Lifetime’s Aaliyah: The Princess Of R&B doesn’t air until Saturday, November 15 at 8 p.m. but it’s already been through its fair share of controversy. Aaliyah Dana Haughton, the hit-making R&B singer who joined with Missy Elliott and Timbaland to create some of the 90’s most seductive, ahead-of-its-time hits, died in a plane crash on the way back from a video shoot in the Bahamas in 2001. She was just 22.
Aaliyah’s family is not in support of the project, so some of Aaliyah’s music couldn’t be used.The original star, Disney actress Zendaya Coleman was set upon by social media to the point she dropped out of the movie. Singer/actress Alexandra Shipp replaced her and the movie went on with Wendy Williams as an executive producer and Angela Bassett in her first directorial role.
BAW Correspondent Shirley Vernae caught up with Executive Producer Debra Martin Chase screenwriter Christopher John Farley to discuss the behind the scenes controversy and more.
BAW: After you knew all of Aaliyah’s music wouldn’t be available why did you decide to continue? And how did you feel about the family not supporting this film?
Debra: Most of the music was available. There were only a few songs that weren’t available. We’re trying to honor this woman. We’re trying to tell the story of her journey of overcoming obstacles. We felt we had enough music to tell the film. We were excited about the music. We moved forward because we were really excited about what we had.
Chris: We were making a movie to pay tribute to the artist. The music is a compliment to that ,but really the story we’re telling is of a woman overcoming obstacles to get her dream. That’s why people will tune in and like the movie.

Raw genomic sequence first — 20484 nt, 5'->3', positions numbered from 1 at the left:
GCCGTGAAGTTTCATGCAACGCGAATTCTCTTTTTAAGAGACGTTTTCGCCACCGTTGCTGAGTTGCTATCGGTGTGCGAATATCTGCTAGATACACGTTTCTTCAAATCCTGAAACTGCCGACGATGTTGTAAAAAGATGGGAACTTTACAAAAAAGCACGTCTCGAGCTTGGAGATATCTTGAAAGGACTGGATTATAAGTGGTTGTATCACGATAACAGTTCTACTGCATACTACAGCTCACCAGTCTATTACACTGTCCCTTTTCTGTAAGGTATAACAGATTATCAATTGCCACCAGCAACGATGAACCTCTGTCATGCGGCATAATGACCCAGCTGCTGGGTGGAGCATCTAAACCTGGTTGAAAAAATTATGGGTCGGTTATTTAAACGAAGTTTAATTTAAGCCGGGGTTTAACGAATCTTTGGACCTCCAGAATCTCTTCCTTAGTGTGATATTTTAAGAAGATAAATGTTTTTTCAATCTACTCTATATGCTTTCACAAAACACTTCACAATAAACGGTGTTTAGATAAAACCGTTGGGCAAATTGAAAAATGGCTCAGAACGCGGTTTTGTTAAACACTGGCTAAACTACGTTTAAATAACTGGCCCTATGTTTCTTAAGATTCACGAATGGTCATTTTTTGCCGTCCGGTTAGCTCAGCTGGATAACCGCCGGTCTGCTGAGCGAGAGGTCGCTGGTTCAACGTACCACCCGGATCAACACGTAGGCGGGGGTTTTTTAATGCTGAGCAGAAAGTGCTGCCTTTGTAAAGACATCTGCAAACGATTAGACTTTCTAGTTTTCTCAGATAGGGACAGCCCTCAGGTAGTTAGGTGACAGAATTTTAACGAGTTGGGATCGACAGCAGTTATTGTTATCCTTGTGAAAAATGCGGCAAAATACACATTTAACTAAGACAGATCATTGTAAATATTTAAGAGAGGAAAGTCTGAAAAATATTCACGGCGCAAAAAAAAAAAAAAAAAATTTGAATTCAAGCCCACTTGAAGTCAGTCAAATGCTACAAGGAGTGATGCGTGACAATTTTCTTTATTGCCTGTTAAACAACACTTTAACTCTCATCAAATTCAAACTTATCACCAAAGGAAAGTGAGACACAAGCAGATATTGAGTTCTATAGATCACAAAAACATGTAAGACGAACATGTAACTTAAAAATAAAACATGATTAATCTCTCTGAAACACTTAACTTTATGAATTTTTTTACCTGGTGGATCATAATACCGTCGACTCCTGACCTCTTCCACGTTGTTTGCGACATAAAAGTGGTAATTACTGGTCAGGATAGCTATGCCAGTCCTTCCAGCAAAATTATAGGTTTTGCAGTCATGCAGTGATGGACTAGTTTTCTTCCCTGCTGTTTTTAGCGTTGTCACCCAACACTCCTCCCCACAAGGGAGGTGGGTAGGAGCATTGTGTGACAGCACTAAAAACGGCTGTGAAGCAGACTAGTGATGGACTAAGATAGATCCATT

How did this movie get to Lifetime?
Debra: Lifetime came to me. They had been thinking about doing a movie. and seeing if I’d be interested. Sparkle happened a couple of years ago and had it’s own tragedy associated with it. In doing press for Sparkle, I found myself talking a lot about Aaliyah [Aaliyah was originally due to star in the Sparkle remake]. When I got approached to do the movie it was about me celebrating her and making sure she was not forgotten. And introducing the story of her life to the new generations.
Chris: I came to the story when I first interviewed Aaliyah. One of the most dynamic performers on the scene, her final album was top 10 on my list for the year. She was someone breaking ground in style, music and movies. I wanted to get her in Time Magazine and I wanted to get her story in front of readers. When she passed, I was distraught. The lost of a human being, which is terrible and her music – not knowing where it was going to go from there. I then wrote a book about her life.
How many people did you audition for the role?
Debra: We did a North America-wide search. It was really kind of like no stone unturned. There were hundreds of people looked at. We saw the cream of the crop. Biopics are very hard to cast. We were looking for a great actress. Also, there has to be a physical similarity so the person can remind you of them. They had to be able to dance, because dance was an important part of who Aaliyah was. Finding those things in the right person was critical. We got incredibly fortunate with Alex, that she was a credible singer. We saw her in the first go-round and she ended up taking another movie. When Zendaya decided to leave the production, Alex was wrapping up, so the timing worked out perfect.
How did Alexandra Shipp do in bringing Aaliyah to life?
Chris: At the end of the day, if you have the right intentions and keep moving forward, you end up where you’re supposed to be. Alex did an amazing job of capturing and embodying and making the movie shine. We started with Zendaya and she’s fantastic. We have no doubt she would have done a version that was great too, but she chose not to proceed.
Debra: Alex lights up the screen. She’s fantastic. She embodies Aaliyah and I couldn’t be more excited that she did it in every way. A lot of this we owe to Alex. It was a huge acting challenge for many different reasons. Alex dug in and did a great job of showing the age evolution.
Chris: Singing, dancing, choreography – she was remarkable and a trouper. Alex did her own singing. She re-recorded the songs.